Sunday,22 October, 2017
Current issue | Issue 1243, (23 - 29 April 2015)
Sunday,22 October, 2017
Issue 1243, (23 - 29 April 2015)

Ahram Weekly

Commemorating the Genocide

The centennial of the Armenian Genocide was marked with a special ceremony in Egypt this week, reports Nevine El-Aref

Antep
Antep
Al-Ahram Weekly

Every year on 24 April, Armenians around the world commemorate the victims of the Armenian Genocide, when thousands of Armenian community leaders and members in Constantinople in Turkey, now Istanbul, were deported and executed in 1915, followed by many thousands of others elsewhere in the former Ottoman Empire.

However, this year the commemoration, marking the centennial of these events, had a special flavour in Egypt.

To the beat of kamancha, ashoughs and duduk (double-reeded woodwind instruments made of apricot wood) the Armenian community in Egypt along with many other Egyptians gathered at the Housaper Club in Heliopolis where a gala ceremony and exhibition were held.

The exhibition put on display the handicrafts, cuisine and traditional costumes of four Armenian provinces in Anatolia that were subjected to the Genocide, namely Ourfa, Van, Antep and Caesarea.

The commemoration not only aims at remembering the 1915 Genocide, but also intends to help acquaint people with Armenian heritage and traditions.

A veiled girl in traditional Armenian garb stood at the entrance of the Karakashian Hall of the Housaper welcoming visitors with glasses of pomegranate juice while another served the traditional thin Armenian bread called lavash with salt. Bread and salt is a symbol of friendship in Armenia, as it is in Egypt.

For Armenians, pomegranates are one of the most recognisable symbols of their country as according to Armenian mythology it symbolises fertility and good fortune. Pomegranates are a guardian against the evil eye, and in wedding ceremonies in Western Armenia a bride should throw a pomegranate and break it into pieces as its scattered seeds will ensure the bride will bear children.

In the province of Van, Armenian women who wanted to have a son would eat bread made from dough mixed with pomegranate seeds. The importance of pomegranates is also attested in historical Armenian manuscripts and stone carvings, where it was used as a popular ornament.

Pomegranates are still commonly used in Armenian art and culture, as well as in Armenian cuisine. Any Armenian art exhibition will include at least a few paintings in which pomegranates are depicted.

After the 1915 Genocide, many Armenian artists used pomegranates as a theme in their songs and poems to describe emotions from suffering to hope, rebirth and the survival of their nation. In the Heliopolis exhibition, visitors also see a large coloured image of Mount Ararat from the Turkish side with different Armenian kings and queens standing in its foothills.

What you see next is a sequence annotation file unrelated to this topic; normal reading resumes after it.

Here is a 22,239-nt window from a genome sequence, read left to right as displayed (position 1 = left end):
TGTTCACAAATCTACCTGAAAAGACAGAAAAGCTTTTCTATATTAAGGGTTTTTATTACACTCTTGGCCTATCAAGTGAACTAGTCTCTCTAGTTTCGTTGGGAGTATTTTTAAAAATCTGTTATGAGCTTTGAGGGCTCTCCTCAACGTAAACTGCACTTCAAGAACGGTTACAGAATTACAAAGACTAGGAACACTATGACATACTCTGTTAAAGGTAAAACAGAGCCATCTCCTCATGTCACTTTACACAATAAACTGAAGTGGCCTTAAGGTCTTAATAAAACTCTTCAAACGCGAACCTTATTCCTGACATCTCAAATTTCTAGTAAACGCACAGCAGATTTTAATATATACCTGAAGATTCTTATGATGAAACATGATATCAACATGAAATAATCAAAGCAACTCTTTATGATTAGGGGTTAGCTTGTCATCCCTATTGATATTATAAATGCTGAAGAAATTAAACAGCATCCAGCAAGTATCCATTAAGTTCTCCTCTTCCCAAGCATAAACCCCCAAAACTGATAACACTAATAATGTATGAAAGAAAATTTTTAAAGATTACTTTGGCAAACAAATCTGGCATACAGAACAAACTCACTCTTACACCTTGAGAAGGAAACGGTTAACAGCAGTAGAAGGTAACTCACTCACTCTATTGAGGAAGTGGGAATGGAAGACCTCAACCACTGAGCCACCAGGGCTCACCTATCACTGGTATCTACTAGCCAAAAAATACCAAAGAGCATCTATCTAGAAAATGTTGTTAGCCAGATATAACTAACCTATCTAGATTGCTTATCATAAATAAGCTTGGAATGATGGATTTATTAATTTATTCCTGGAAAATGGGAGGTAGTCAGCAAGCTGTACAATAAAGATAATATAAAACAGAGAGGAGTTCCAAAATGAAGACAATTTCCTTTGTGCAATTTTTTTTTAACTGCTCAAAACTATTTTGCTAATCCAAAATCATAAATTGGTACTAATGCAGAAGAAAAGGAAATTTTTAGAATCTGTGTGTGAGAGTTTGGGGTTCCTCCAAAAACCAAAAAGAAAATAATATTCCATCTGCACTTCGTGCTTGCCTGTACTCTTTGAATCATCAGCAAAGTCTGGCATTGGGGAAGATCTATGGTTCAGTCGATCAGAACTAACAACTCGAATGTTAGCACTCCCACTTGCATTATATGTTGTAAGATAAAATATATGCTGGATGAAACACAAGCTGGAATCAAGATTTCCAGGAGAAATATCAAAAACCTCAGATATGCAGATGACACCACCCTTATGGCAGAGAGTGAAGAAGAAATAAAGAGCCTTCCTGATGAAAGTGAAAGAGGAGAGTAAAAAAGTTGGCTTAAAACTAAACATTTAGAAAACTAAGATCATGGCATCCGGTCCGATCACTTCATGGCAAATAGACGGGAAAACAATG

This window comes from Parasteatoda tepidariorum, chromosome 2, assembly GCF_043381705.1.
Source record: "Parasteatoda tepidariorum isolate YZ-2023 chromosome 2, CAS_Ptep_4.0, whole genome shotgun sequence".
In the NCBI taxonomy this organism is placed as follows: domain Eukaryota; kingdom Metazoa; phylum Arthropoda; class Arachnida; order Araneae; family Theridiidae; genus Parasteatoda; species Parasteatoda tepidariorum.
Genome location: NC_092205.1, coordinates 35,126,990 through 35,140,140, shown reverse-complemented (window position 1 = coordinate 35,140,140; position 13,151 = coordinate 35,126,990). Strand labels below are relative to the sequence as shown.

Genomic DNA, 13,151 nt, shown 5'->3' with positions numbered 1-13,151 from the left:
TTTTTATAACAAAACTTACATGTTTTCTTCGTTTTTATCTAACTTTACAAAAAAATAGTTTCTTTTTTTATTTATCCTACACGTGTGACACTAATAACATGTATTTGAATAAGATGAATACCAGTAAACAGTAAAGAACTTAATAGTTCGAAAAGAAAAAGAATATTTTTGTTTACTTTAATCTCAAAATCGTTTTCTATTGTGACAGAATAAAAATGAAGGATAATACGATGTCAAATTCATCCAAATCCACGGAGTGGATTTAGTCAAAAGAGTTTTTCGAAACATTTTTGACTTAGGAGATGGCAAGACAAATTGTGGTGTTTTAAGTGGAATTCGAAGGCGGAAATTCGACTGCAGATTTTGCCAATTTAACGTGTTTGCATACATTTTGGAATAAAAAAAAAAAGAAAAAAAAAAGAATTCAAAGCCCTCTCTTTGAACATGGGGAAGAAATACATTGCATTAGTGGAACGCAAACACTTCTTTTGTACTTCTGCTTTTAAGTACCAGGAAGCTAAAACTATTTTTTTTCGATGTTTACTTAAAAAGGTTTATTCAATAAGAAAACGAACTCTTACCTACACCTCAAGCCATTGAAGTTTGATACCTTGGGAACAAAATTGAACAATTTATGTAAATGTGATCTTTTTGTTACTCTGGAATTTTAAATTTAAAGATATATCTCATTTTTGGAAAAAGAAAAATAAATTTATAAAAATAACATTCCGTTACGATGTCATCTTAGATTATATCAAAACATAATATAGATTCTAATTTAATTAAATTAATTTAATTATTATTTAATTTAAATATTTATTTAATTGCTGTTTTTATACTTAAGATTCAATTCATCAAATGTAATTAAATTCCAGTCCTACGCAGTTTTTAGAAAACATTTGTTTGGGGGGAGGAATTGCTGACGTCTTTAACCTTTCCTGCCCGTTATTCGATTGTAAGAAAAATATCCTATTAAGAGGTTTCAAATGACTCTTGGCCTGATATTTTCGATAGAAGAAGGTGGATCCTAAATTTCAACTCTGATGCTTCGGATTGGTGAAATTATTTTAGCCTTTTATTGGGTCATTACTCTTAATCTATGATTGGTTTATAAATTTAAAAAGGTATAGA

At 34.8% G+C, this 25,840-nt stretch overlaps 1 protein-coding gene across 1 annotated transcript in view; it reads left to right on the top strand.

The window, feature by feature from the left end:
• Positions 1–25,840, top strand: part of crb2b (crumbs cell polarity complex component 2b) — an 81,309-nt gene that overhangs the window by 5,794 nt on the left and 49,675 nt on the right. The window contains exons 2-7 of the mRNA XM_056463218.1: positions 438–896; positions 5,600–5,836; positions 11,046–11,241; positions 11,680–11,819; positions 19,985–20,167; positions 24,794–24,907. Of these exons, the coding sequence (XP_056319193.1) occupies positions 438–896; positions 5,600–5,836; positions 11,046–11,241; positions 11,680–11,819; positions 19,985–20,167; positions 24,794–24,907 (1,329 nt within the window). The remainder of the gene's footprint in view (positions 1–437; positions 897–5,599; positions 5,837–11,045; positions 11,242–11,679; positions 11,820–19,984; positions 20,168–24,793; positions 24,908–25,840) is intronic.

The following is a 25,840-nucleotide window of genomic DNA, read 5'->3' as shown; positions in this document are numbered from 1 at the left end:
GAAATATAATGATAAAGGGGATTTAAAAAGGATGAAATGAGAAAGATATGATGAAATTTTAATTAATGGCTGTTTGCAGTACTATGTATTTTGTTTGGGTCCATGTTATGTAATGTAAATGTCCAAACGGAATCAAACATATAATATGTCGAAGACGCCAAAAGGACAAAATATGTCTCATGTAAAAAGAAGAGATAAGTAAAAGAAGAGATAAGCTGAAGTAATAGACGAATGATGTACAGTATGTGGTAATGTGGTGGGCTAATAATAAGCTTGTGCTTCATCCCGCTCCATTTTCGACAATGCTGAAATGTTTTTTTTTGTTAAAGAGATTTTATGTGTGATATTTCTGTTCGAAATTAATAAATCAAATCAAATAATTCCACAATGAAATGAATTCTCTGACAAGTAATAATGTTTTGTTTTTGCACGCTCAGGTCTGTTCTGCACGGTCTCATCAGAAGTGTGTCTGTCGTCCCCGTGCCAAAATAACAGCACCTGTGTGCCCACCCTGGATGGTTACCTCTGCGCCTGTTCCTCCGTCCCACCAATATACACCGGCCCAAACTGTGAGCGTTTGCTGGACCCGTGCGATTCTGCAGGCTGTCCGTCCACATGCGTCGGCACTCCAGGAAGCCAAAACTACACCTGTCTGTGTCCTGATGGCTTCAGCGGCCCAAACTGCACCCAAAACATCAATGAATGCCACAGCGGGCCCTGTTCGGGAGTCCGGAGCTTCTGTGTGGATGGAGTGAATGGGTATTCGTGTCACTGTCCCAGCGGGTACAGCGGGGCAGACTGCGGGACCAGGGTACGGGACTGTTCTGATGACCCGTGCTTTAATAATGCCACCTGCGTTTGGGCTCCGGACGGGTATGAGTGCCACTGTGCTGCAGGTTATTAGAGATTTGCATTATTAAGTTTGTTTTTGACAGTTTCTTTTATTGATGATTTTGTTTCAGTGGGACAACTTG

Mount Ararat is a snow-capped dormant volcano in Agri in Eastern Turkey overlooking the point at which the frontiers of Turkey, Iran and Armenia meet. Its summit is 5,165 metres above sea level.

“I took this photograph from a book and enlarged it in order to give the impression to visitors that they are entering the ancient provinces of Armenia before the genocide occured,” Armenian artist Vahan Telpian told Al-Ahram Weekly.

Before the 1915 Genocide, he said, Mount Ararat was inside Armenian borders, but now it is within Turkish borders and Armenians are only able to admire it from afar.

The photograph in the exhibition shows the front of Mount Ararat, Telpian said, where ancient Armenian kings and queens used to live.

“It was hard for me properly to design an exhibition on such an important event,” Telpian said, adding that after searching miniatures books he decided to create a design for the exhibition that would reflect the spirit and appearance of the four ancient Armenian provinces with their urban settlements, streets and alleys.

During his search in the books, Telpian found that the buildings and walls of these settlements were built in a kind of stone called “doof,” similar in colour to sandstone and outlined with reddish decorative motifs. He decorated the different sections of the exhibition with these motifs in order to give visitors the impression that they were roaming the streets of the provinces.